TAIPEI - A top US diplomat's visit to Taiwan was marked by more than a dozen Chinese military jets flying into the island's air space Friday (Sept 18) to signal Beijing's displeasure, prompting Taipei to scramble its own fighter planes in response.
US Undersecretary for Economic Affairs Keith Krach, who arrived in Taipei on Thursday for a three-day trip, is the most senior State Department official to visit the Chinese-claimed island in four decades.
Taiwan fighter jets took to the skies as 18 Chinese aircraft buzzed the island, crossing the sensitive mid-line of the Taiwan Strait. Authorities said there were far more aircraft involved on Friday than in previous such encounters.
Chinese Defence Ministry spokesman Ren Guoqiang said Beijing was "holding actual combat exercises near the Taiwan Strait" in response to Mr Krach's visit. He referred to the military drills as "a legitimate and necessary action the mainland has taken to protect its sovereignty and integrity", Chinese state-backed tabloid Global Times reported.
China regards Taiwan as a renegade province to be reunited with the mainland, by force if necessary.
Global Times editor Hu Xijin posted on Weibo that the maritime and aerial drills were part of preparations for an attack on Taiwan if the need arose. He added that the military exercises were valuable experience and gathered intelligence about Taiwan's defence systems.
Taiwan's presidential office urged China to exercise restraint. "These military intimidations have caused resentment among the Taiwanese people," it said.
Mr Krach met with President Tsai Ing-wen and other senior officials Friday, and will attend the late former President Lee Teng-hui's memorial service on Saturday.
The US diplomat "communicated the US government's consistent stance in supporting democratic Taiwan", Taiwan's Foreign Ministry said in a statement.
"Taiwan is a close partner of the US in the Indo-Pacific region and will continue furthering this partnership under the foundation of mutual trust and mutual benefit."
US Secretary of State Mike Pompeo, who has led the Trump administration's rhetorical offensive against China, accused Beijing of bluster when asked about the Chinese activity.
"We sent the delegation to a funeral, and the Chinese have apparently responded by military blustering. I'll leave it at that," he told a news conference on a visit to Guyana.
Both the United States and Taiwan had kept mum on Mr Krach's visit until US State Department spokeswoman Morgan Ortagus tweeted early on Thursday that he was on his way to the island.
Beijing lodged a complaint with Washington over the visit on Thursday, saying that it would soon make a "necessary response".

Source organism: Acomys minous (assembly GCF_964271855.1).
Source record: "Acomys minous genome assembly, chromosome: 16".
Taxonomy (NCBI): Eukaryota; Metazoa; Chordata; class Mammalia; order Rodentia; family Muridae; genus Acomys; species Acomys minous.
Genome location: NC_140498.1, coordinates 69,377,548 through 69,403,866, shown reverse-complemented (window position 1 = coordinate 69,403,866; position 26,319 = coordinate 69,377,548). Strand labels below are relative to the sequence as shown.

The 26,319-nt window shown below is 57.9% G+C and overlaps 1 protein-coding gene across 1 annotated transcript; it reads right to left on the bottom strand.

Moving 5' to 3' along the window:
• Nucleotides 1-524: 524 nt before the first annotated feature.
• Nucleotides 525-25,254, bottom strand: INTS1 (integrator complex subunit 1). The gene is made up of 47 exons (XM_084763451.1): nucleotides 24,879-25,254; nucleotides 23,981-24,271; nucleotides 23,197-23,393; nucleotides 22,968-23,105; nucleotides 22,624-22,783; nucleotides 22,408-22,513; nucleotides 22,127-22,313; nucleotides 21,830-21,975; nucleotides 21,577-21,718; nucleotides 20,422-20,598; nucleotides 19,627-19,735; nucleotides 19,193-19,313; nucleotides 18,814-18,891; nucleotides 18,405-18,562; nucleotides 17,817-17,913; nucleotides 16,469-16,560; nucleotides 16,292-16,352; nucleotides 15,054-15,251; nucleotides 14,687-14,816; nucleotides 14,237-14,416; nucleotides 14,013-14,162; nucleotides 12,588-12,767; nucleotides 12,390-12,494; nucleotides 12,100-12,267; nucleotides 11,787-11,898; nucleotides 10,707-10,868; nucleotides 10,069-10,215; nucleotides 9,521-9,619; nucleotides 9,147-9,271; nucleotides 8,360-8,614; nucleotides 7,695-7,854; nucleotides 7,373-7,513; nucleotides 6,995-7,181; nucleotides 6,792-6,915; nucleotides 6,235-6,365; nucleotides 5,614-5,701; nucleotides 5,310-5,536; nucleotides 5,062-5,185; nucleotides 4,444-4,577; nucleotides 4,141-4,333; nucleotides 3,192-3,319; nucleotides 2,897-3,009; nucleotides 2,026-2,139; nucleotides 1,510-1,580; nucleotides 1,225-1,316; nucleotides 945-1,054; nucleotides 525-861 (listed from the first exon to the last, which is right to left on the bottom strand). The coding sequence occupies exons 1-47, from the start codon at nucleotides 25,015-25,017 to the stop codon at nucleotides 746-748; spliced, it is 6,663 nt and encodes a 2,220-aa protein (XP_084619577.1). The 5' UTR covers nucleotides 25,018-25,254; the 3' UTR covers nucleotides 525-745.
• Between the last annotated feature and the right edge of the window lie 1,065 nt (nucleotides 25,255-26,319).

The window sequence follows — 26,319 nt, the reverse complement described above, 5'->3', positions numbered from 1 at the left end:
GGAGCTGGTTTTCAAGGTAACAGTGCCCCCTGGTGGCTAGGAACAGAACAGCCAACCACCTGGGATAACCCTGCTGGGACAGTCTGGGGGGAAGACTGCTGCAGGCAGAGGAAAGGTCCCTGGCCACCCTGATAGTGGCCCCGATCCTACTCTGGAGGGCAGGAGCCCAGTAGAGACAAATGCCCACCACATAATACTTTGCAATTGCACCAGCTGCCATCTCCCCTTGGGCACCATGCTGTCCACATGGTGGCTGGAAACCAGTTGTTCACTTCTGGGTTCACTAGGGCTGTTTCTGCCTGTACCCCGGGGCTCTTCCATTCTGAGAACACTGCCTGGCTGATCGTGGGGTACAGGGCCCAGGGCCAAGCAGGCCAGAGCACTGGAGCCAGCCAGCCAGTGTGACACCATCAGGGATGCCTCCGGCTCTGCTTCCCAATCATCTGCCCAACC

Mr Krach is the second US official to visit Taiwan in as many months, after US Secretary of Health and Human Services Alex Azar's trip to Taipei on Aug 10.
On Mr Azar's visit, during which he met with President Tsai, Chinese fighter jets also briefly crossed the mid-line of the Taiwan Strait as Beijing expressed displeasure.
Sino-US relations are at their lowest point in decades, and tensions over Taiwan, on top of other issues, including the coronavirus, cyber security and trade, have worsened ties in recent months.
In a move set to further escalate matters, the Trump administration is pushing the sale of seven large packages of weapons to Taiwan, according to officials familiar with the proposals.
The weapons include long-range missiles that would allow Taiwanese jets to hit distant Chinese targets in the event of a conflict, the New York Times reported sources as saying.
If approved by the US Congress, the packages, valued in the billions, would be one of Washington's largest weapons transfers to Taiwan in recent years. The administration plans to informally notify lawmakers of the sales within weeks, according to media reports.
The proposed sales come as US President Donald Trump and his campaign strategists try to paint him as getting tough on China in the run-up to the election in November.
Some Trump officials see bolstering relations with Taiwan as an important part of creating a broader military counterweight to China's growing influence in Asia.
Meanwhile, China has accused Taiwan intelligence agencies of targeting mainland students on the island. The accusations, first made on Sept 12 by state broadcaster China Central Television, have now been reported by at least six other Chinese news outlets.
The reports cited cases from as far back as 2011 and said that in addition to students, a hotel employee and a driver for a travel agency had been also targeted for information.
Taiwan's Mainland Affairs Council blasted China's accusations as hypocritical. "Aside from strengthening its internal control requirements, China has also continually extended espionage activities beyond its borders," it said.